From this hypothetical pattern of results, what are we to conclude about the “strength” of the situation of an opportunity to buy a burger? Obviously, the burger itself (the input provided by the environment) explains nothing about the behavior of the subjects and has no intrinsic “strength”. This shouldn’t be terribly surprising because abstract situations aren’t what generate behavior; psychological modules do. Whether that burger is currently valuable or not is going to depend crucially on the outputs of certain modules monitoring things like one’s current caloric state, and other modules recognizing the hamburger as a good source of potential calories. That’s not to say that the situations are irrelevant to the behavior that is eventually generated, of course; it just implies that which aspects of the environment matter, how much they matter, when they matter, and why they matter, are all determined by the current state of the existing psychological structures of the organism in question. A resource that is highly valuable in one situation is not necessarily valuable in another.

“If it makes my car go fast, just imagine how much time it’ll cut off my 100m”

Despite their use of inconsistent and sloppy language regarding the interaction between environments and dispositions in generating behavior, Glibert and Malone (1995) seem to understand that point to some extent. Concerning an example where a debate coach instructs subjects to write a pro-Castro speech, the authors write:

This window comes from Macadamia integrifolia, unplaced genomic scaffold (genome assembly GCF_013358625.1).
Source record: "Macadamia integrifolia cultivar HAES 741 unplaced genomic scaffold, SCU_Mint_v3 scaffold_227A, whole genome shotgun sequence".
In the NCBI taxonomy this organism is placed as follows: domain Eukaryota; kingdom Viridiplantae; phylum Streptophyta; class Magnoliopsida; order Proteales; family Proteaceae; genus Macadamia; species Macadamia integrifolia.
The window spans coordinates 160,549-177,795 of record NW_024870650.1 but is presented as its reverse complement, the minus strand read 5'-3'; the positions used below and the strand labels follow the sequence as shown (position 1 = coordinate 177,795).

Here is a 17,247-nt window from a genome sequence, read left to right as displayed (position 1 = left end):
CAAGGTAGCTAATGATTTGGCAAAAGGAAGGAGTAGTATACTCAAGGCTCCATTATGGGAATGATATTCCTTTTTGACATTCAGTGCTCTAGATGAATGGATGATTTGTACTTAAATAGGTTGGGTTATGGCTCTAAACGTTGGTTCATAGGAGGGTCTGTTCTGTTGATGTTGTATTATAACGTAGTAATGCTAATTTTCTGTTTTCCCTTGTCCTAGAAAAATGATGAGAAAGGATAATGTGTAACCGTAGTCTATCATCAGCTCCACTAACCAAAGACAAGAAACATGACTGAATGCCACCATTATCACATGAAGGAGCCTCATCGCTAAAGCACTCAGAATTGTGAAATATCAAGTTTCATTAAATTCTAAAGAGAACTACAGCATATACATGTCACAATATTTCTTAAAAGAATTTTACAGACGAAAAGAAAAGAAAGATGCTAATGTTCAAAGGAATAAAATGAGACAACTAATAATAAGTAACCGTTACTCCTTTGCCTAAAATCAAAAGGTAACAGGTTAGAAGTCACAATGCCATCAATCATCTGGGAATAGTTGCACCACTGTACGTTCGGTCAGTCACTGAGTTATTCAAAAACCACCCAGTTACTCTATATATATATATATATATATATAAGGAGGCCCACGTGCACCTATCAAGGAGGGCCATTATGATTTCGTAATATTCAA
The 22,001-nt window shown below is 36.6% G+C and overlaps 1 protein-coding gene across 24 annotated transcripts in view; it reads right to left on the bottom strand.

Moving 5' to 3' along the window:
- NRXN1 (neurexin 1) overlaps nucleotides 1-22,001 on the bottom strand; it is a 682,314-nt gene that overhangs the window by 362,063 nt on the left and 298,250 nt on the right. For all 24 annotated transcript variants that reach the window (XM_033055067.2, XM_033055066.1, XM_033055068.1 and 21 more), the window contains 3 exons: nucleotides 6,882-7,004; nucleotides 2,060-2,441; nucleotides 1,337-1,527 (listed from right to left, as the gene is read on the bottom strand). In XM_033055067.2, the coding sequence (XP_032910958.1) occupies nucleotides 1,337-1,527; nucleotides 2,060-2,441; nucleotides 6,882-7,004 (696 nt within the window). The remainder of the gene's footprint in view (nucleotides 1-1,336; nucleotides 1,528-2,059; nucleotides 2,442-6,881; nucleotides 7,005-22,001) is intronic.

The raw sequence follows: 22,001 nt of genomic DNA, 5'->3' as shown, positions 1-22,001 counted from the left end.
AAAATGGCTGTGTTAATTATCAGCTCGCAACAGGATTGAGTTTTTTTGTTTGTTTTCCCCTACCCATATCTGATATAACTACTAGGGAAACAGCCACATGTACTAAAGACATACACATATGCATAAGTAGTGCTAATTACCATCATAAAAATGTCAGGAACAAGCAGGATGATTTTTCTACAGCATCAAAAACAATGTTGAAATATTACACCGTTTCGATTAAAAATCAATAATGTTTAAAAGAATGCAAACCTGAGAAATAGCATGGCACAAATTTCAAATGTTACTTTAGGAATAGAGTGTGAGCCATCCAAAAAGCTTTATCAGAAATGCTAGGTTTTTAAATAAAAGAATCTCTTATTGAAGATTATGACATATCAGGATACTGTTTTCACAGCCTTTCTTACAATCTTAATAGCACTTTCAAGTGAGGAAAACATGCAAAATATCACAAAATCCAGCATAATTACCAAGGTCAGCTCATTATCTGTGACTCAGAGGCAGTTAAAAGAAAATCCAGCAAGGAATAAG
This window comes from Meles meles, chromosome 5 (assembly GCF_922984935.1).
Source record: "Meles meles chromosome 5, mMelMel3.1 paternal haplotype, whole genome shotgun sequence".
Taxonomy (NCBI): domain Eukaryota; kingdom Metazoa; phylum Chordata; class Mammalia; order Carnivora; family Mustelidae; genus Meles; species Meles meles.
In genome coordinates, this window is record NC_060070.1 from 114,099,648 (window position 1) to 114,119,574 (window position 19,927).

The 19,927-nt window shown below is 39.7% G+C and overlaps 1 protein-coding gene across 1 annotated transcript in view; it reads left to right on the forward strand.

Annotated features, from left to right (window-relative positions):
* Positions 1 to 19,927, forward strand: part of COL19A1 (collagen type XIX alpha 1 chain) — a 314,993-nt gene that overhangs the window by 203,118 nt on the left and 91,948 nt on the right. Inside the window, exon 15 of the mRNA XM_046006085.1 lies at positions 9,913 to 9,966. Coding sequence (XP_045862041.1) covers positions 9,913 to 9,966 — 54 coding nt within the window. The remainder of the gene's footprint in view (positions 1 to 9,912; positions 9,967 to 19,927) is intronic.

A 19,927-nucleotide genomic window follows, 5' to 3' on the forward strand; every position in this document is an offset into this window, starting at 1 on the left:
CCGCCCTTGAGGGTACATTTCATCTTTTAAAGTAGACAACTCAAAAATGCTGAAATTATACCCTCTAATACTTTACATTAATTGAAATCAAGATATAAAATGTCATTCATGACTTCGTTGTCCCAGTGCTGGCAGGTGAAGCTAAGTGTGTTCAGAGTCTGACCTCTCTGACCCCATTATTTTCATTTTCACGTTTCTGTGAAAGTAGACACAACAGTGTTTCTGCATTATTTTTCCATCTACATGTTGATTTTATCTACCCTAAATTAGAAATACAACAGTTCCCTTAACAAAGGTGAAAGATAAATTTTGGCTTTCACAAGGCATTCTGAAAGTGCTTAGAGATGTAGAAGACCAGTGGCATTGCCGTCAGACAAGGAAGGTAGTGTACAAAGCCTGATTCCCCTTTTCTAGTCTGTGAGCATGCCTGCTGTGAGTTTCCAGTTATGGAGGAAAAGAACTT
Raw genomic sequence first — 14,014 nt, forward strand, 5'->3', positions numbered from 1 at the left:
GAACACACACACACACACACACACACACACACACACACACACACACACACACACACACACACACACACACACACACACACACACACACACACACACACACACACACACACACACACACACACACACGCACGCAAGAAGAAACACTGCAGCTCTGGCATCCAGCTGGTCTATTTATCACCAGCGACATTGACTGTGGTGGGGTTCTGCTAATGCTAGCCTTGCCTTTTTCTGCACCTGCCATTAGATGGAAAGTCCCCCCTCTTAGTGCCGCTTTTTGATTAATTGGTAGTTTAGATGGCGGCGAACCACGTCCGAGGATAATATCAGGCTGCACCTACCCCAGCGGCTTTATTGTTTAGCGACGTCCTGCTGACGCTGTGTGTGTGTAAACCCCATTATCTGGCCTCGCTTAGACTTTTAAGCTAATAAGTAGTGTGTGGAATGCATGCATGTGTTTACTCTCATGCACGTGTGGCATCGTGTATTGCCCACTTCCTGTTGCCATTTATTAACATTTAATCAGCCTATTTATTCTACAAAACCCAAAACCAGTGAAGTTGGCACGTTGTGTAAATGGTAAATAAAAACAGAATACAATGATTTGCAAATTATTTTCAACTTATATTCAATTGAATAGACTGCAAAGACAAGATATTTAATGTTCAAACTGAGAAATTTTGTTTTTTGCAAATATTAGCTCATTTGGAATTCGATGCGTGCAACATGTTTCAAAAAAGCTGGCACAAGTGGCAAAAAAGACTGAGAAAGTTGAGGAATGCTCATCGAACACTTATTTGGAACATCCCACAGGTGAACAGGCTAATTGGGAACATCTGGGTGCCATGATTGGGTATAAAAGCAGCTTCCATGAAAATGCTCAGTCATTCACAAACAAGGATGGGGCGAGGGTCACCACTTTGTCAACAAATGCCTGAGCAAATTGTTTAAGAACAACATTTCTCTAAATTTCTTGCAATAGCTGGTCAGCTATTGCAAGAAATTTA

“…[T]he debate coach’s instructions merely alter the payoffs associated with the two behavioral options…the essayist’s behavioral options are not altered by the debate coach’s instructions; rather, the essayist’s motivation to enact each of the behavioral options is altered.”

What people are often underestimating (or overestimating, depending on context), then, is not the strength of the situation, but the strength of other competing dispositions, given a certain set of environmental inputs. While this might seem like a minor semantic issue, I feel it might holds a deeper significance, insomuch as it leads researchers to ask the wrong kinds of questions. For instance, what’s noteworthy to me about Gilbert and Malone’s (1995) analysis of the ultimate causes of the correspondence bias are not the candidate explanations they put forward, but rather which questions they don’t ask and what explanations they don’t give.

The authors suggest that the correspondence bias might not have historically had many negative consequences for a number of reasons that I won’t get into here. The only possible positive consequence they discuss is that the bias might allow people to predict the behavior of others. This is a rather strange benefit to posit, I feel, given that almost the entirety of their paper up to that point had been focused on how this bias is likely to lead to incorrect predictions, all things considered. Even granting that the correspondence bias might only tend to be an actual problem in contexts artificially created in psychology experiments (such as by randomly assigning subjects to groups), in no case does it seem to lead to more accurate predictions of others’ behavior.